Kuwait's liberalization of the press and publication law in 2006 sparked a threefold increase in the number of Arabic language newspapers that defied conventional wisdom about print media decline and also survived the world financial crisis. The article provides a political explanation for this puzzle, arguing that newspapers serve as political instruments in elite rivalries in Kuwait's semi-democratic setting. It qualifies the idea of newspapers as civil society institutions and shows how political control is reproduced in a liberal context. It thereby contributes to our understanding of the role of the press in hybrid regimes.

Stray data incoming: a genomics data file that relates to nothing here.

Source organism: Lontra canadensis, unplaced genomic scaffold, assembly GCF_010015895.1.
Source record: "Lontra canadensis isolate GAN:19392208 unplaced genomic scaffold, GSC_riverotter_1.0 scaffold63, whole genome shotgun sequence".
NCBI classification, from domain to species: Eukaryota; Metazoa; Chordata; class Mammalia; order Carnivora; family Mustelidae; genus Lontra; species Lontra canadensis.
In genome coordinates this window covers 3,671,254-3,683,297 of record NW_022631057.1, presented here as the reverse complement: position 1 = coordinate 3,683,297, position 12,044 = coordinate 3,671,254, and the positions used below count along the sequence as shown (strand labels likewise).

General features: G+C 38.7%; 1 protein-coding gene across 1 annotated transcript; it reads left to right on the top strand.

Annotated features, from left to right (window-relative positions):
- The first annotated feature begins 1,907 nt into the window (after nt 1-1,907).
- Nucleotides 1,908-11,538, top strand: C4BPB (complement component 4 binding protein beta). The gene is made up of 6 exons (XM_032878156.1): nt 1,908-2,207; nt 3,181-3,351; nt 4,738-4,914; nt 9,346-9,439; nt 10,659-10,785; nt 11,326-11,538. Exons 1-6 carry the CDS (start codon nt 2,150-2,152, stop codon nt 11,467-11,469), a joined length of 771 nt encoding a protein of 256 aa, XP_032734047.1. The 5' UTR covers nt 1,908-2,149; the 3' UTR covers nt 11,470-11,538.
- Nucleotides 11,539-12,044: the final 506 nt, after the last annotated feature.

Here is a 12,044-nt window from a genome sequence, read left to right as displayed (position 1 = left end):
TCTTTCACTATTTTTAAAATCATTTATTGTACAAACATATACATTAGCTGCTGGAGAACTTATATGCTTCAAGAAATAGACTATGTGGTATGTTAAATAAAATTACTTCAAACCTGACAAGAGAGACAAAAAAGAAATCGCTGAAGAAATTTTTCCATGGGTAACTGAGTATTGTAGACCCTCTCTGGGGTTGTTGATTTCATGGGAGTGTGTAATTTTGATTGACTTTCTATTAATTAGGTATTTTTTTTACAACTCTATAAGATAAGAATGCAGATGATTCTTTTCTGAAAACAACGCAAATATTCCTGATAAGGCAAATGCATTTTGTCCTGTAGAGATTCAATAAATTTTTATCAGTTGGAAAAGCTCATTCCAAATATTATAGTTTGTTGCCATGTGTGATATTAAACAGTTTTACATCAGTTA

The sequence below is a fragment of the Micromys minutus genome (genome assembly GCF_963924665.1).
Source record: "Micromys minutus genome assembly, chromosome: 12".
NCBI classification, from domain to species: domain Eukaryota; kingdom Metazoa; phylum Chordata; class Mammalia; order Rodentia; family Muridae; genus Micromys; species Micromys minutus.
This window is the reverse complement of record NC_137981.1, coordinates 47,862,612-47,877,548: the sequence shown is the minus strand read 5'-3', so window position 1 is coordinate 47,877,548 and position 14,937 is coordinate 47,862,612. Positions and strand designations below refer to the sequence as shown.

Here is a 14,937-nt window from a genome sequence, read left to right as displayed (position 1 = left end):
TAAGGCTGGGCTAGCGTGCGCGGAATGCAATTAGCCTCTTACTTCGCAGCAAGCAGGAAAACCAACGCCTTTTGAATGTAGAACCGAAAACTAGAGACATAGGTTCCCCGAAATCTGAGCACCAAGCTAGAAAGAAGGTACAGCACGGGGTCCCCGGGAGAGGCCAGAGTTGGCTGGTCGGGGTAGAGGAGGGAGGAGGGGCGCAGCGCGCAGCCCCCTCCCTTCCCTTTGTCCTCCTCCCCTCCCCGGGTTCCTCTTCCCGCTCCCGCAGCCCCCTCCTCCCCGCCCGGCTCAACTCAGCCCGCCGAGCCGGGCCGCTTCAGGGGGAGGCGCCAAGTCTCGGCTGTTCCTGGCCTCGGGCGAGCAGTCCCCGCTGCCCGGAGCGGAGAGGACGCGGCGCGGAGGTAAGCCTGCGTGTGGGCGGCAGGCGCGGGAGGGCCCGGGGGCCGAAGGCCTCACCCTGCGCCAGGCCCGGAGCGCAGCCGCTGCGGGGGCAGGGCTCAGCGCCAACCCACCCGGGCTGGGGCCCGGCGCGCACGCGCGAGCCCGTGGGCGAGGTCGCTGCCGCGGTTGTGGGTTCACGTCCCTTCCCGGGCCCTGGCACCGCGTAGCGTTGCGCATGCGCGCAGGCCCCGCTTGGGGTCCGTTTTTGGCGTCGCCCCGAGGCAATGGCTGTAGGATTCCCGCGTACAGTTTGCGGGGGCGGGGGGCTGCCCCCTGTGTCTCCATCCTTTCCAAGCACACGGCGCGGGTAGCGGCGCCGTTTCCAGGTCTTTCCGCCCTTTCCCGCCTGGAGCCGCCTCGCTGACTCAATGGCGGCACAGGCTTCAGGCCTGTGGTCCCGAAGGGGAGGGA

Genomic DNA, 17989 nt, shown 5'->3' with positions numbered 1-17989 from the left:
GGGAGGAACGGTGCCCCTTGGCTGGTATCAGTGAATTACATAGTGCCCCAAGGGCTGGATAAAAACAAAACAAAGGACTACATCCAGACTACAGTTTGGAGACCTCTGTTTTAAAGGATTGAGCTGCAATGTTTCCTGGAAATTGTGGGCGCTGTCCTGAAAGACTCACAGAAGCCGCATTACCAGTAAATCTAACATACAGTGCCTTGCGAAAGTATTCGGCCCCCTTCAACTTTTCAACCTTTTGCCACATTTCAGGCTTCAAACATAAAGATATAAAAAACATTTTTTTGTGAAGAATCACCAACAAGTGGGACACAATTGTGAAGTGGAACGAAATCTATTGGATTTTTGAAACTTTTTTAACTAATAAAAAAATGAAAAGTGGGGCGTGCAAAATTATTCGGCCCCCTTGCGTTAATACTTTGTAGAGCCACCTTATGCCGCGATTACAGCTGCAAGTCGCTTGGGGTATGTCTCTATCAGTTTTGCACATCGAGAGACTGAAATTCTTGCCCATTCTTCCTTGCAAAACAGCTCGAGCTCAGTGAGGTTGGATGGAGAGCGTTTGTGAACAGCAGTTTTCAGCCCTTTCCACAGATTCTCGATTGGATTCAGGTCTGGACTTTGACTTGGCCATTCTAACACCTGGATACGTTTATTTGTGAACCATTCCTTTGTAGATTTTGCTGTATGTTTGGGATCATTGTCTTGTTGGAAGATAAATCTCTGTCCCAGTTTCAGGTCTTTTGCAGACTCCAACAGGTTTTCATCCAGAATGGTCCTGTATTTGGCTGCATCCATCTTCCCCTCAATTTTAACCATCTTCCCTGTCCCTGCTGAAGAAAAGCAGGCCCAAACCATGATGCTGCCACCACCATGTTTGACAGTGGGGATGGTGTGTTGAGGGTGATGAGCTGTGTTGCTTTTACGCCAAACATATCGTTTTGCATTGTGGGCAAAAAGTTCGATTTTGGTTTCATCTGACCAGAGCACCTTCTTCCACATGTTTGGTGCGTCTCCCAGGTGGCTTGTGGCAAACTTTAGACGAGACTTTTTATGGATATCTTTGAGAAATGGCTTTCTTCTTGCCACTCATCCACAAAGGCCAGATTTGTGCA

Customers play an important role in shaping firms’ VAT compliance
Odd-Helge Fjeldstad, Cecilia Kagoma, Ephraim Mdee, Ingrid Hoem Sjursen & Vincent Somville
Clergy in Politics: The Opportunistic Engagement of Faith-Based Organisations in Malawi's Politics
Joseph Chunga; Arne Tostensen
Journal of Religion in Africa